The Star-Democrat reported today that a contract for a rehabilitation facility proposed by Recovery Centers of America at the Aspen Institute’s Wye Mills site has been terminated effective Dec. 21. The house is part of Aspen’s Wye River Conference Center in Queen Anne’s County.

The full story can be read here (Reader charges may apply)

Safe Sitter Class Set for January 20 in Chestertown


The popular Safe Sitter® class, taught by pediatric nurses for youth ages 11-13, will be offered on Saturday, January 20, 9 a.m.to 3:30 p.m. at UM Shore Medical Center at Chestertown Education Center.

Safe Sitter® is a national, non-profit organization that provides programs to teach youth life and safety skills for when they are home alone, watching younger siblings, or babysitting. Over 175 lives have been saved by Safe Sitter® graduates using the skills learned through the Safe Sitter® training. More information about the program may be found at www.safesitter.org.

The cost for this one-day class is $45; some scholarships are available. Because seating is limited, advance registration is required. For more information or to register, call Chrissy Nelson, 410-778-7668, ext. 2175.

As part of the University of Maryland Medical System (UMMS), University of Maryland Shore Regional Health is the principal provider of comprehensive health care services for more than 170,000 residents of Caroline, Dorchester, Kent, Queen Anne’s and Talbot counties on Maryland’s Eastern Shore. UM Shore Regional Health’s team of more than 2,200 employees, medical staff, board members and volunteers works with various community partners to fulfill the organization’s mission of Creating Healthier Communities Together.

Local Drug and Alcohol Council Unveils Heroin Education Trailer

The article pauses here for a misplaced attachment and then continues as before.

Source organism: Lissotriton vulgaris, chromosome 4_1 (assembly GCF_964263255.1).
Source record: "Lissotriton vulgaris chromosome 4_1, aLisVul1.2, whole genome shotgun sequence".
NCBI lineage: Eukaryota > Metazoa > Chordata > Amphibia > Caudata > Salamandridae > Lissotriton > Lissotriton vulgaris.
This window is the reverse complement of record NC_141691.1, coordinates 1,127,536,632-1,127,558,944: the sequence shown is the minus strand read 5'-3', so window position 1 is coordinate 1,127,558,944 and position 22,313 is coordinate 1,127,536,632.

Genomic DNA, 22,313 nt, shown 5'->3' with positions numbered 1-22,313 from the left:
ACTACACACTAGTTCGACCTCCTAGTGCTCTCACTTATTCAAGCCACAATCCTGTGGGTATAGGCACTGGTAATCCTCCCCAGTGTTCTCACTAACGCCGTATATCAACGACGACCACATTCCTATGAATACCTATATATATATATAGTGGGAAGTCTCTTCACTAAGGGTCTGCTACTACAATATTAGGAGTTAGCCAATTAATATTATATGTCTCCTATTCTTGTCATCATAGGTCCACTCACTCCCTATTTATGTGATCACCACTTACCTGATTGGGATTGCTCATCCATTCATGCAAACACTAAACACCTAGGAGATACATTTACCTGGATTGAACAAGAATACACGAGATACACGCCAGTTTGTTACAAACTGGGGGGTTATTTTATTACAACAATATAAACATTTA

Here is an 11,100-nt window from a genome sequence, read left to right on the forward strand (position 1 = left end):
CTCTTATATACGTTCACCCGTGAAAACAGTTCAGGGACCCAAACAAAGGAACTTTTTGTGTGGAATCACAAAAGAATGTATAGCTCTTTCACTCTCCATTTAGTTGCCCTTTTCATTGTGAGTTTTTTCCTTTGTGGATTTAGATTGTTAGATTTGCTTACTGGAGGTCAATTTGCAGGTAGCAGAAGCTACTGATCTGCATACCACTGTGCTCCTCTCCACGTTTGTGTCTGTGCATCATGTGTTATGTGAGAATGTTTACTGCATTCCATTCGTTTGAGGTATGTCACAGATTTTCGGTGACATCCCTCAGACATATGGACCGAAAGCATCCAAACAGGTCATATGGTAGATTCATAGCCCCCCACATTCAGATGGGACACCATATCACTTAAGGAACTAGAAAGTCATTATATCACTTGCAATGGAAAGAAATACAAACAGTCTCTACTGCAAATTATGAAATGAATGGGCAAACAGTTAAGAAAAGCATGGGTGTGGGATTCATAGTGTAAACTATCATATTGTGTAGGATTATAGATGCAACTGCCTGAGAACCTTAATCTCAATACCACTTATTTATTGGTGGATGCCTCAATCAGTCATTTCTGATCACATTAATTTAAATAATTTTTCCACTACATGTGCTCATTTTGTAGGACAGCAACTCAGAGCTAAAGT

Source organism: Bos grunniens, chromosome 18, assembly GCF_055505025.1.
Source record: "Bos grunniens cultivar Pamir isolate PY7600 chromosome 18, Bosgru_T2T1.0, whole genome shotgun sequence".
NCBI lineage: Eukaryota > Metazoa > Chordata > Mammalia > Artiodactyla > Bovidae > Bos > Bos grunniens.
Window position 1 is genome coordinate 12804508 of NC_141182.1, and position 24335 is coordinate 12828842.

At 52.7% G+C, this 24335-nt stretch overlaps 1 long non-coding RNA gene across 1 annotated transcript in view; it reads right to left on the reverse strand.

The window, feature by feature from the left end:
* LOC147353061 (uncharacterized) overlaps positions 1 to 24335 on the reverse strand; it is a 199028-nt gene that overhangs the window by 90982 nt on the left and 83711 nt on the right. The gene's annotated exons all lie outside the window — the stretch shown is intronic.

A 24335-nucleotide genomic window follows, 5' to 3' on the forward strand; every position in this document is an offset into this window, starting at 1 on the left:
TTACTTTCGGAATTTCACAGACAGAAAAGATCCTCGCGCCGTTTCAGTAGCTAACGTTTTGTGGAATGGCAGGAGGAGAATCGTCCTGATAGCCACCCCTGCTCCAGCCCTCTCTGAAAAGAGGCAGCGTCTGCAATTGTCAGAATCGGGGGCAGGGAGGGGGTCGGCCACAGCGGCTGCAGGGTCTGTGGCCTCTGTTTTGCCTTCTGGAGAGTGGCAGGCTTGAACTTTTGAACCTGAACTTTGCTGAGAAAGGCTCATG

Inside the “Heroin Van” — a replica of a teenage drug user’s bedroom

On Wednesday, Jan. 3, the Kent County Local Drug and Alcohol Council unveiled “a new initiative in an effort to create awareness, education, and treatment intervention opportunities for folks dealing with substance abuse issues.” This new program involves a traveling “teenager’s bedroom on wheels.”   This bedroom on wheels will provide an educational opportunity for parents. Staff will use the van to show parents what to look for and to let them know about other resources to assist people with substance abuse problems– especially opioid related.

​The 7’ x 14’ trailer was purchased by the Kent County Sheriff’s Office. Sheriff John Price said, “The trailer was purchased using seized drug related funds. It is our hope that this will help educate families and provide a unique way to deliver resources throughout Kent County for people who need help dealing with substance abuse.” Sheriff Price also recognized Warden Herb Dennis of the Kent County Detention Center and Director Wayne Darrell and Ginger Gregg from the Office of Emergency Services for their help with the project.

Volunteers and staff associated with the Kent County LDAC at the unveiling of the new van on Wed. Jan 3.

The trailer made its public debut in the parking lot of the Kent County office building at 400 High Street. After a meeting of the Local Drug and Alcohol Council in the County Commissioners’ meeting room, members were given a chance to view the trailer, which at first glance appears to be an innocent replica of a teenager’s bedroom. But on closer inspection, many “ordinary” objects are revealed as hiding places for drugs or drug paraphernalia.

Gregg said the trailer will be open to adults (over age 18) only, so as to avoid giving young people ideas about ways to cover up drug use. For the same reason, she asked the Spy not to publish details of the hiding places in the bedroom.  We can note, however, that despite the road sign on the bedroom wall, there is no Interstate 420.  There were originally plans to build a by-pass around Atlanta, GA, off Interstate 20 that would have been called I-420, but it was never built and has been officially canceled.  The term 420 has been a code word for smoking marijuana since the early 1970s.  It supposedly refers to the the time 4:20 pm after school when kids would meet to smoke.  Other stories offer different origins for the term, but whatever the source, young people have been buying — or stealing — road signs with the number 420 for years.  It’s appearance on a teen’s bedroom wall does not, of course, prove drug use but it is an indication that the teen is aware of drug slang.  This sign was just one of many “clues” in the van.